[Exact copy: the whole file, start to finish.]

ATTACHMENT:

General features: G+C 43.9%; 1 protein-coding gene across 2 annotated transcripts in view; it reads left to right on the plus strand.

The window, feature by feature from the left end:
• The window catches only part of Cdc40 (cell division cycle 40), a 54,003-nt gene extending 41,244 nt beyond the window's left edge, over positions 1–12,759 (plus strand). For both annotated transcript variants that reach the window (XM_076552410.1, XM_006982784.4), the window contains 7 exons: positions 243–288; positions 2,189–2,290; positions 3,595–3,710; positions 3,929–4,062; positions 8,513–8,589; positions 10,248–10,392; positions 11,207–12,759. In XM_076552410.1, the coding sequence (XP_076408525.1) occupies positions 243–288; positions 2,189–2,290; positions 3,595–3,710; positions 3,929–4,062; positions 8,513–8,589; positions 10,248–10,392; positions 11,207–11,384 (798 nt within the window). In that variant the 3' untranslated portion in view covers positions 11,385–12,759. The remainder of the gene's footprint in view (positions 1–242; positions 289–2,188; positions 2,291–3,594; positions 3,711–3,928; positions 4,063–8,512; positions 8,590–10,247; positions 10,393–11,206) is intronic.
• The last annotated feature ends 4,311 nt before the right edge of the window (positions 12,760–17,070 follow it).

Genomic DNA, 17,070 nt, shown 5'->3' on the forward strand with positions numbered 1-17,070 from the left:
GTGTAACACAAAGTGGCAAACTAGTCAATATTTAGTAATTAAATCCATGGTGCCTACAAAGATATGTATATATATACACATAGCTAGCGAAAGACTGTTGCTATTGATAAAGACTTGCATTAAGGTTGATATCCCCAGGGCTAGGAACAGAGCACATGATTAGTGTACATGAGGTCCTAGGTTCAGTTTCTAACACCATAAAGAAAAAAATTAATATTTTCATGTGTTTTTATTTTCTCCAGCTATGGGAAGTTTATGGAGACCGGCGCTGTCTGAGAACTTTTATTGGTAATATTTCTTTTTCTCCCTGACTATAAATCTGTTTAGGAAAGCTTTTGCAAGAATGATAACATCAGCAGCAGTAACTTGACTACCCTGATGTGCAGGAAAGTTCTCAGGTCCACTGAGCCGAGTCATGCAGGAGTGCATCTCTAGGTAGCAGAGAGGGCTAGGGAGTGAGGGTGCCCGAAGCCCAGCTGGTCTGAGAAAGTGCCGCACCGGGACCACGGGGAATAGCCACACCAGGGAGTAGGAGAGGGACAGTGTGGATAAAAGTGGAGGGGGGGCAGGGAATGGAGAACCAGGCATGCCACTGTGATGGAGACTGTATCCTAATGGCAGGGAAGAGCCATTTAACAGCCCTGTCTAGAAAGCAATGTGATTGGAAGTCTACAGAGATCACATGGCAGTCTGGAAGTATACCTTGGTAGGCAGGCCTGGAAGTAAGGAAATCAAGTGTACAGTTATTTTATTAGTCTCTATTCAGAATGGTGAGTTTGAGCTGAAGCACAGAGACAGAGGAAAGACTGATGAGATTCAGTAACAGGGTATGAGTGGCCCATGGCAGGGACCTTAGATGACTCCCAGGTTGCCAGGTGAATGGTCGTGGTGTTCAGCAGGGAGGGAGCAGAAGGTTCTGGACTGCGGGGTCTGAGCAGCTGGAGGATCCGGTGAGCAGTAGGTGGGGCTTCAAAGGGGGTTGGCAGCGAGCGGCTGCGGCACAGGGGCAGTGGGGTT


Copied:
General features: G+C 43.9%; 1 protein-coding gene across 2 annotated transcripts in view; it reads left to right on the plus strand.

The window, feature by feature from the left end:
• The window catches only part of Cdc40 (cell division cycle 40), a 54,003-nt gene extending 41,244 nt beyond the window's left edge, over positions 1–12,759 (plus strand). For both annotated transcript variants that reach the window (XM_076552410.1, XM_006982784.4), the window contains 7 exons: positions 243–288; positions 2,189–2,290; positions 3,595–3,710; positions 3,929–4,062; positions 8,513–8,589; positions 10,248–10,392; positions 11,207–12,759. In XM_076552410.1, the coding sequence (XP_076408525.1) occupies positions 243–288; positions 2,189–2,290; positions 3,595–3,710; positions 3,929–4,062; positions 8,513–8,589; positions 10,248–10,392; positions 11,207–11,384 (798 nt within the window). In that variant the 3' untranslated portion in view covers positions 11,385–12,759. The remainder of the gene's footprint in view (positions 1–242; positions 289–2,188; positions 2,291–3,594; positions 3,711–3,928; positions 4,063–8,512; positions 8,590–10,247; positions 10,393–11,206) is intronic.
• The last annotated feature ends 4,311 nt before the right edge of the window (positions 12,760–17,070 follow it).

Genomic DNA, 17,070 nt, shown 5'->3' on the forward strand with positions numbered 1-17,070 from the left:
GTGTAACACAAAGTGGCAAACTAGTCAATATTTAGTAATTAAATCCATGGTGCCTACAAAGATATGTATATATATACACATAGCTAGCGAAAGACTGTTGCTATTGATAAAGACTTGCATTAAGGTTGATATCCCCAGGGCTAGGAACAGAGCACATGATTAGTGTACATGAGGTCCTAGGTTCAGTTTCTAACACCATAAAGAAAAAAATTAATATTTTCATGTGTTTTTATTTTCTCCAGCTATGGGAAGTTTATGGAGACCGGCGCTGTCTGAGAACTTTTATTGGTAATATTTCTTTTTCTCCCTGACTATAAATCTGTTTAGGAAAGCTTTTGCAAGAATGATAACATCAGCAGCAGTAACTTGACTACCCTGATGTGCAGGAAAGTTCTCAGGTCCACTGAGCCGAGTCATGCAGGAGTGCATCTCTAGGTAGCAGAGAGGGCTAGGGAGTGAGGGTGCCCGAAGCCCAGCTGGTCTGAGAAAGTGCCGCACCGGGACCACGGGGAATAGCCACACCAGGGAGTAGGAGAGGGACAGTGTGGATAAAAGTGGAGGGGGGGCAGGGAATGGAGAACCAGGCATGCCACTGTGATGGAGACTGTATCCTAATGGCAGGGAAGAGCCATTTAACAGCCCTGTCTAGAAAGCAATGTGATTGGAAGTCTACAGAGATCACATGGCAGTCTGGAAGTATACCTTGGTAGGCAGGCCTGGAAGTAAGGAAATCAAGTGTACAGTTATTTTATTAGTCTCTATTCAGAATGGTGAGTTTGAGCTGAAGCACAGAGACAGAGGAAAGACTGATGAGATTCAGTAACAGGGTATGAGTGGCCCATGGCAGGGACCTTAGATGACTCCCAGGTTGCCAGGTGAATGGTCGTGGTGTTCAGCAGGGAGGGAGCAGAAGGTTCTGGACTGCGGGGTCTGAGCAGCTGGAGGATCCGGTGAGCAGTAGGTGGGGCTTCAAAGGGGGTTGGCAGCGAGCGGCTGCGGCACAGGGGCAGTGGGGTT